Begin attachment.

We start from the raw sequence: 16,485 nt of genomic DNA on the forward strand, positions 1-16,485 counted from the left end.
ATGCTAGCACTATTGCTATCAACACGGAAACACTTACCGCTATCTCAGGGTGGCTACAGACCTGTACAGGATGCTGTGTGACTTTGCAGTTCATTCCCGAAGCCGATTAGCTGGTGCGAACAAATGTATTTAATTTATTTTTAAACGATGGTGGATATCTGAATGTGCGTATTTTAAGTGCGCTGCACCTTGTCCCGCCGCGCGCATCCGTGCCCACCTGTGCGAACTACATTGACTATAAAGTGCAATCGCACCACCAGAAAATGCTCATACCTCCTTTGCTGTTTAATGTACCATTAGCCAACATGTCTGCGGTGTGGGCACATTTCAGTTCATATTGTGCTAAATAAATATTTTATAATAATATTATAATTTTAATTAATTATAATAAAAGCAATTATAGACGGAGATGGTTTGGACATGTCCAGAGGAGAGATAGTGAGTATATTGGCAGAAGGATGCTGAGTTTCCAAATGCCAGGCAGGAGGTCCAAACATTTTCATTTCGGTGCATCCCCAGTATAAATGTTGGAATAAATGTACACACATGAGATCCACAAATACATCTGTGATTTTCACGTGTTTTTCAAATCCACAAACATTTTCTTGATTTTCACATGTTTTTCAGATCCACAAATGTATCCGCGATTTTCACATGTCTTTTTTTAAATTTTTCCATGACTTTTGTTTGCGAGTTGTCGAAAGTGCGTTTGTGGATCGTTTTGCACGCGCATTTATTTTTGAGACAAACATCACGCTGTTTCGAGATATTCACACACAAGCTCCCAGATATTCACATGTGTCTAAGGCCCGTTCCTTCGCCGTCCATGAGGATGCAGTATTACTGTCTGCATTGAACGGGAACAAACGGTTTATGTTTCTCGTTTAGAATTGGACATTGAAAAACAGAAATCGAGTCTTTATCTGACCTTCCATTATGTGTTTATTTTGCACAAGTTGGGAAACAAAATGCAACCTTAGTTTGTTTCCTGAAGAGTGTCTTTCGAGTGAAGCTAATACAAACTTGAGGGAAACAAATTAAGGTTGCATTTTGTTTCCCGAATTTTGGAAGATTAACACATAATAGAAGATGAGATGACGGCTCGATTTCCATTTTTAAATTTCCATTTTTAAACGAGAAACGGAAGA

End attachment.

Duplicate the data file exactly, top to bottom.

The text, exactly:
We start from the raw sequence: 16,485 nt of genomic DNA on the forward strand, positions 1-16,485 counted from the left end.
ATGCTAGCACTATTGCTATCAACACGGAAACACTTACCGCTATCTCAGGGTGGCTACAGACCTGTACAGGATGCTGTGTGACTTTGCAGTTCATTCCCGAAGCCGATTAGCTGGTGCGAACAAATGTATTTAATTTATTTTTAAACGATGGTGGATATCTGAATGTGCGTATTTTAAGTGCGCTGCACCTTGTCCCGCCGCGCGCATCCGTGCCCACCTGTGCGAACTACATTGACTATAAAGTGCAATCGCACCACCAGAAAATGCTCATACCTCCTTTGCTGTTTAATGTACCATTAGCCAACATGTCTGCGGTGTGGGCACATTTCAGTTCATATTGTGCTAAATAAATATTTTATAATAATATTATAATTTTAATTAATTATAATAAAAGCAATTATAGACGGAGATGGTTTGGACATGTCCAGAGGAGAGATAGTGAGTATATTGGCAGAAGGATGCTGAGTTTCCAAATGCCAGGCAGGAGGTCCAAACATTTTCATTTCGGTGCATCCCCAGTATAAATGTTGGAATAAATGTACACACATGAGATCCACAAATACATCTGTGATTTTCACGTGTTTTTCAAATCCACAAACATTTTCTTGATTTTCACATGTTTTTCAGATCCACAAATGTATCCGCGATTTTCACATGTCTTTTTTTAAATTTTTCCATGACTTTTGTTTGCGAGTTGTCGAAAGTGCGTTTGTGGATCGTTTTGCACGCGCATTTATTTTTGAGACAAACATCACGCTGTTTCGAGATATTCACACACAAGCTCCCAGATATTCACATGTGTCTAAGGCCCGTTCCTTCGCCGTCCATGAGGATGCAGTATTACTGTCTGCATTGAACGGGAACAAACGGTTTATGTTTCTCGTTTAGAATTGGACATTGAAAAACAGAAATCGAGTCTTTATCTGACCTTCCATTATGTGTTTATTTTGCACAAGTTGGGAAACAAAATGCAACCTTAGTTTGTTTCCTGAAGAGTGTCTTTCGAGTGAAGCTAATACAAACTTGAGGGAAACAAATTAAGGTTGCATTTTGTTTCCCGAATTTTGGAAGATTAACACATAATAGAAGATGAGATGACGGCTCGATTTCCATTTTTAAATTTCCATTTTTAAACGAGAAACGGAAGA